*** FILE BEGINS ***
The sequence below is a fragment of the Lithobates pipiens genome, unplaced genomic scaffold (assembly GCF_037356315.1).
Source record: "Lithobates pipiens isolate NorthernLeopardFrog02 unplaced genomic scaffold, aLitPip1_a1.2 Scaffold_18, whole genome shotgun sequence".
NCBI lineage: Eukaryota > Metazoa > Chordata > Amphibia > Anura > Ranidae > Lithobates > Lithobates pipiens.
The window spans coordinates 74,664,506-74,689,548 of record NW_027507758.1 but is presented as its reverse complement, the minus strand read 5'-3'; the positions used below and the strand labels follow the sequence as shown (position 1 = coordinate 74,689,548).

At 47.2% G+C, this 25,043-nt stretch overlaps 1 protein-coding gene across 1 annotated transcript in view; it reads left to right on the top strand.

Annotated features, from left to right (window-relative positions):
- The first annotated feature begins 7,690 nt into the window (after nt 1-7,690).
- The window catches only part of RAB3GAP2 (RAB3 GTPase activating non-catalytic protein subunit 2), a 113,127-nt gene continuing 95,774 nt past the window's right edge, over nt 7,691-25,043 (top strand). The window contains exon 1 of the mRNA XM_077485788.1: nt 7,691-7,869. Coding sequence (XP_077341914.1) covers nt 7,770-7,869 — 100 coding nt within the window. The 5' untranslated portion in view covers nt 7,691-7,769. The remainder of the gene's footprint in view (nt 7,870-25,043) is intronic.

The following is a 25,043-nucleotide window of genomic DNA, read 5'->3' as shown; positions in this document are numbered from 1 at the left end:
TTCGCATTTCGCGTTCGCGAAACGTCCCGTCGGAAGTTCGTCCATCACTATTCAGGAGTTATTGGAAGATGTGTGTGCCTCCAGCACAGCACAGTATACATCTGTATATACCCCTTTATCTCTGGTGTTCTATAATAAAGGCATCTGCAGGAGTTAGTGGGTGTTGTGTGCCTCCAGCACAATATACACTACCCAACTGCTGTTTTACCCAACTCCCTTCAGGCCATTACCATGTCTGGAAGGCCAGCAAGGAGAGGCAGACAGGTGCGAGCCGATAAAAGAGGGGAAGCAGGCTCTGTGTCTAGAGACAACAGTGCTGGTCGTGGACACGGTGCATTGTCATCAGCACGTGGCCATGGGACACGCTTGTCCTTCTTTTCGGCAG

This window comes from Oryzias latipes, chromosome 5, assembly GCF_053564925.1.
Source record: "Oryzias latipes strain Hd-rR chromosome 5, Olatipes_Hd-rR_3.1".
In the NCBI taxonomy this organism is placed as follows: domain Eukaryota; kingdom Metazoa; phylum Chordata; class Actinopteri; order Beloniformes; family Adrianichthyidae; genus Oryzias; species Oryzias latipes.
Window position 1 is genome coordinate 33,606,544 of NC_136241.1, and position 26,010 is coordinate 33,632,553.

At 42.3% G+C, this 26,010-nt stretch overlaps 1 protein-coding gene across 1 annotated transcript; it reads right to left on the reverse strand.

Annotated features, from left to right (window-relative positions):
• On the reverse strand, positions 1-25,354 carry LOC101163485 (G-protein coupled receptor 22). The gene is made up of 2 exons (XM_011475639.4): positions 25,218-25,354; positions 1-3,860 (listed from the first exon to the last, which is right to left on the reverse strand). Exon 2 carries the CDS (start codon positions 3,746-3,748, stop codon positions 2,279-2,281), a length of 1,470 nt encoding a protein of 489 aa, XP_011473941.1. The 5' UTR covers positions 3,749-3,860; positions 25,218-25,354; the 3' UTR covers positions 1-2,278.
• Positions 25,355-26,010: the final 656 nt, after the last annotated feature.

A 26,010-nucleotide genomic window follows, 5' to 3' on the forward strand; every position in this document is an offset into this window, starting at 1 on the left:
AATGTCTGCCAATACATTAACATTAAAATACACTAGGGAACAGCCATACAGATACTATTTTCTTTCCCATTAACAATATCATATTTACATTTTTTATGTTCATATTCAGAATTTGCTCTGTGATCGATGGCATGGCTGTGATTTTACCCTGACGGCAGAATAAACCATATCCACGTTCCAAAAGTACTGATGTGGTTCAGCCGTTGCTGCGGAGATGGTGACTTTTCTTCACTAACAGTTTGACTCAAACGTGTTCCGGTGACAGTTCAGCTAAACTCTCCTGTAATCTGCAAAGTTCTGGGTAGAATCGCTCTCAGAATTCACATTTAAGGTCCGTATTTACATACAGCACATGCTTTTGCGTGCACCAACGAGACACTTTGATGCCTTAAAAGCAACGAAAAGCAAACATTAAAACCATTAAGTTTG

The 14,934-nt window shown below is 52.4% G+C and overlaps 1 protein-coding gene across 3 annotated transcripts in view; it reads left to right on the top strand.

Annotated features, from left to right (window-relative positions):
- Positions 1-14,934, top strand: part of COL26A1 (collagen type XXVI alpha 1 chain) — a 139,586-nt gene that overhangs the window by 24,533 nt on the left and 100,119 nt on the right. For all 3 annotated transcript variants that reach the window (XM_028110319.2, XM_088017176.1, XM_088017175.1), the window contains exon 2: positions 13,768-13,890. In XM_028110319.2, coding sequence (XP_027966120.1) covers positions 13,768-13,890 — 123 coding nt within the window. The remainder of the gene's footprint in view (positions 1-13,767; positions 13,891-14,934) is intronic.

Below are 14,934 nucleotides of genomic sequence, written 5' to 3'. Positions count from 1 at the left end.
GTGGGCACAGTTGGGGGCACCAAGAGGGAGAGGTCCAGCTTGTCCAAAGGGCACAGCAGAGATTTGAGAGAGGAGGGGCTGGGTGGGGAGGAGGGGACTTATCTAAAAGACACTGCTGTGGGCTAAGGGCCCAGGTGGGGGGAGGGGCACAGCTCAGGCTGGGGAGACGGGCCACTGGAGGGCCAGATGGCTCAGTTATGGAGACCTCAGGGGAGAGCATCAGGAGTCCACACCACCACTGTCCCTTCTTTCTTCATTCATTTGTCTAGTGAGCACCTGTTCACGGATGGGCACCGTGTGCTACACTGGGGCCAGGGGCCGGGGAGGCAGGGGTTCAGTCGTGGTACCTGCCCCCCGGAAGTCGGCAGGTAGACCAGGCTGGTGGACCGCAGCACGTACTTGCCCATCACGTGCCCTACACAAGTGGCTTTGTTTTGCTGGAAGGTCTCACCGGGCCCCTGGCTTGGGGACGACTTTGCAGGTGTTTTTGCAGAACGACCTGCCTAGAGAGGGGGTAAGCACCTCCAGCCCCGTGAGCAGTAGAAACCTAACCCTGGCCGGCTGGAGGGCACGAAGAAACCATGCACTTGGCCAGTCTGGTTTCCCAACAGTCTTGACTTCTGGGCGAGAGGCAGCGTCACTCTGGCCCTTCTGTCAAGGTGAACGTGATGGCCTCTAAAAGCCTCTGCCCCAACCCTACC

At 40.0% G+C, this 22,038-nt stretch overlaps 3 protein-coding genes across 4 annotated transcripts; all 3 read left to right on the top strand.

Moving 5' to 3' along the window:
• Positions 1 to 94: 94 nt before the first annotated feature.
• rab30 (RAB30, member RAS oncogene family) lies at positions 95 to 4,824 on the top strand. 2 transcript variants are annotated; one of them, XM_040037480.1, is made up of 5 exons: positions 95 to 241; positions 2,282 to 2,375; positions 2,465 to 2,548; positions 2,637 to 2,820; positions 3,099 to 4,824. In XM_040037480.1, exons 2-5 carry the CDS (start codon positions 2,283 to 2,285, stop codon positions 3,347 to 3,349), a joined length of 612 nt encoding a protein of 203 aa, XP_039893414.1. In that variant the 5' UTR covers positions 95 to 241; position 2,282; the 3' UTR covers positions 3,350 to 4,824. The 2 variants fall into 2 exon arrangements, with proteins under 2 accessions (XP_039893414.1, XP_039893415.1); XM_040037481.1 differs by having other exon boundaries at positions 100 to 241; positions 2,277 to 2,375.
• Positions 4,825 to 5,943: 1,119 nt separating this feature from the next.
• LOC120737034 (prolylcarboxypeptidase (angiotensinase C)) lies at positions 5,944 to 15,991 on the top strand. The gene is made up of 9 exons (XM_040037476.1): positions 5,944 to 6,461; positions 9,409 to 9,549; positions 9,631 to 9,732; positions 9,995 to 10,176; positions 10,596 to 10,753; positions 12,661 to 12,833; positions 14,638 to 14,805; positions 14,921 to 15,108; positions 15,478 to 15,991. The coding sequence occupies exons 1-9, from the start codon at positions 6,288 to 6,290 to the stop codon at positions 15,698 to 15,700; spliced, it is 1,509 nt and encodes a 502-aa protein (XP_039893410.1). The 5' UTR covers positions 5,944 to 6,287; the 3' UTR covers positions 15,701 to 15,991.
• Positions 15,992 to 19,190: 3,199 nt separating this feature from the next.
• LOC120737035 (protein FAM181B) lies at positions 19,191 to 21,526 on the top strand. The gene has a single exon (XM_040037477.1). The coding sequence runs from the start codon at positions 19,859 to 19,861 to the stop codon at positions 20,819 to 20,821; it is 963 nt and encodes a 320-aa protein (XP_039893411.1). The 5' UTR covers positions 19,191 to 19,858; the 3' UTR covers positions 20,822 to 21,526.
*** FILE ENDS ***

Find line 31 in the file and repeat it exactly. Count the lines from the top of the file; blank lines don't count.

• LOC120737034 (prolylcarboxypeptidase (angiotensinase C)) lies at positions 5,944 to 15,991 on the top strand. The gene is made up of 9 exons (XM_040037476.1): positions 5,944 to 6,461; positions 9,409 to 9,549; positions 9,631 to 9,732; positions 9,995 to 10,176; positions 10,596 to 10,753; positions 12,661 to 12,833; positions 14,638 to 14,805; positions 14,921 to 15,108; positions 15,478 to 15,991. The coding sequence occupies exons 1-9, from the start codon at positions 6,288 to 6,290 to the stop codon at positions 15,698 to 15,700; spliced, it is 1,509 nt and encodes a 502-aa protein (XP_039893410.1). The 5' UTR covers positions 5,944 to 6,287; the 3' UTR covers positions 15,701 to 15,991.